George Edward Burlage
U.S. Marine Corps
World War II POW, civic leader Burlage dies at 90
By Bj Lewis / Staff Writer DentonRC.com
George Edward Burlage, an American hero who survived the hell of a Japanese prison camp as a Marine in World War II and returned to Denton to lead a quiet life as a loving grandfather and community leader, died Sunday 30th November 2008 at Presbyterian Hospital of Denton after a brief illness.
He was 90 years old.
Burlage was a man who cared about his country, community and everyone in it, said his daughter, Georgianne Burlage.
Her father worked for the Federal Aviation Administration, she said, and served in every veterans group there was in Denton. He also was influential in getting the All-War Memorial built on the grounds of the Courthouse on the Square, she said.
“Anything he could do to help, he did,” Burlage said.
The elder Burlage was a child of the Great Depression, born April 7, 1918, in Visalia, Calif. After his graduation from Visalia High School in 1936, he worked for the National Youth Administration as a school bus driver to earn money to attend Visalia Junior College. After graduation from the college, Burlage enlisted in the U.S. Marine Corps in 1939 and was stationed at Cavite in the Philippines. Burlage was at Cavite when World War II started for the Americans in the Pacific. He was captured by Japanese forces after the Battle of Corregidor on May 6, 1942, and held as a prisoner of war by the Japanese for 40 months, working as a slave laborer in the Philippines and in the Mitsubishi coal mines in Japan. Burlage also was a survivor of the infamous “hell ships” that carried American prisoners of war from the Philippines to Japan after the American liberation of the Philippines in 1944. When Burlage was liberated from Japanese captivity in September 1945, he weighed 118 pounds.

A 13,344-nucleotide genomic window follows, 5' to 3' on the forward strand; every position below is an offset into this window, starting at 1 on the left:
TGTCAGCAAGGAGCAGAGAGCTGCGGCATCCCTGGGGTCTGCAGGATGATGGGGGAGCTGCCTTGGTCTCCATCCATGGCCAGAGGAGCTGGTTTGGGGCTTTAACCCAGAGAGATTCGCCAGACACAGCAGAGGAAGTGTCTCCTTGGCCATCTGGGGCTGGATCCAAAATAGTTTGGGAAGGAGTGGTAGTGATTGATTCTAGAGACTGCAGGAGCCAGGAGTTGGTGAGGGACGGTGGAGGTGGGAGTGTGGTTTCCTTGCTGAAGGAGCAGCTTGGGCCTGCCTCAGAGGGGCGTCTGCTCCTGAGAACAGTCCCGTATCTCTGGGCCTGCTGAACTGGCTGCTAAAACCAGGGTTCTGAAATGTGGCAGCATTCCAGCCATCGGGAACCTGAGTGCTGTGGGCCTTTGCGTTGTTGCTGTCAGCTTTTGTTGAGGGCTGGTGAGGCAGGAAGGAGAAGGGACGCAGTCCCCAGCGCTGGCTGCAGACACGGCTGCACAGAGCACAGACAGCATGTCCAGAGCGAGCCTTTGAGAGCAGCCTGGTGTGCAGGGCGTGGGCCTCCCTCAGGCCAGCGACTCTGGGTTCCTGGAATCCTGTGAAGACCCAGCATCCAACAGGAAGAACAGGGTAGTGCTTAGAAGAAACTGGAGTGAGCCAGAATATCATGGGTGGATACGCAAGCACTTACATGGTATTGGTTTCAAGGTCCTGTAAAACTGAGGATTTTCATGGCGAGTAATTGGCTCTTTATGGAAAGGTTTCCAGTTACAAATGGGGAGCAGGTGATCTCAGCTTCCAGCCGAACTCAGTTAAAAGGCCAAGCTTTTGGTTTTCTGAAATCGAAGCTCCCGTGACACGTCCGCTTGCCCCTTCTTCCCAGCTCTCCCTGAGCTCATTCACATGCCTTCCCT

Burlage did not speak about his time in captivity, his daughter said.
“He always said that was behind him. His whole life was ahead of him. That’s when he got married, went to college, got his family and started to give back,” she said.
George Burlage and his family moved to Denton in 1959, where he finished his undergraduate education in journalism at what is now the University of North Texas. He was the regional editor of the Denton Record-Chronicle from 1960-63. He became the public affairs officer for the Southwestern Region of the Federal Aviation Administration in 1963, retiring in 1983. He earned his Master of Arts degree in public administration from UNT in 1969. His thesis, which was on the planning and design of the Dallas-Fort Worth International Airport, was used for many years as a model for the concept of local federalism.
A strong advocate of education, Burlage started an endowment at UNT, his daughter said.
“To him, going to college, that’s what had made him successful,” she said.
While Burlage’s daughter saw him as a veteran, teacher, community helper and father, her fondest memory of him comes from him as a grandfather.
“I divorced when my kids were young. He just took them in and helped me rear them,” she said. “He was so generous and just a wonderful grandfather.”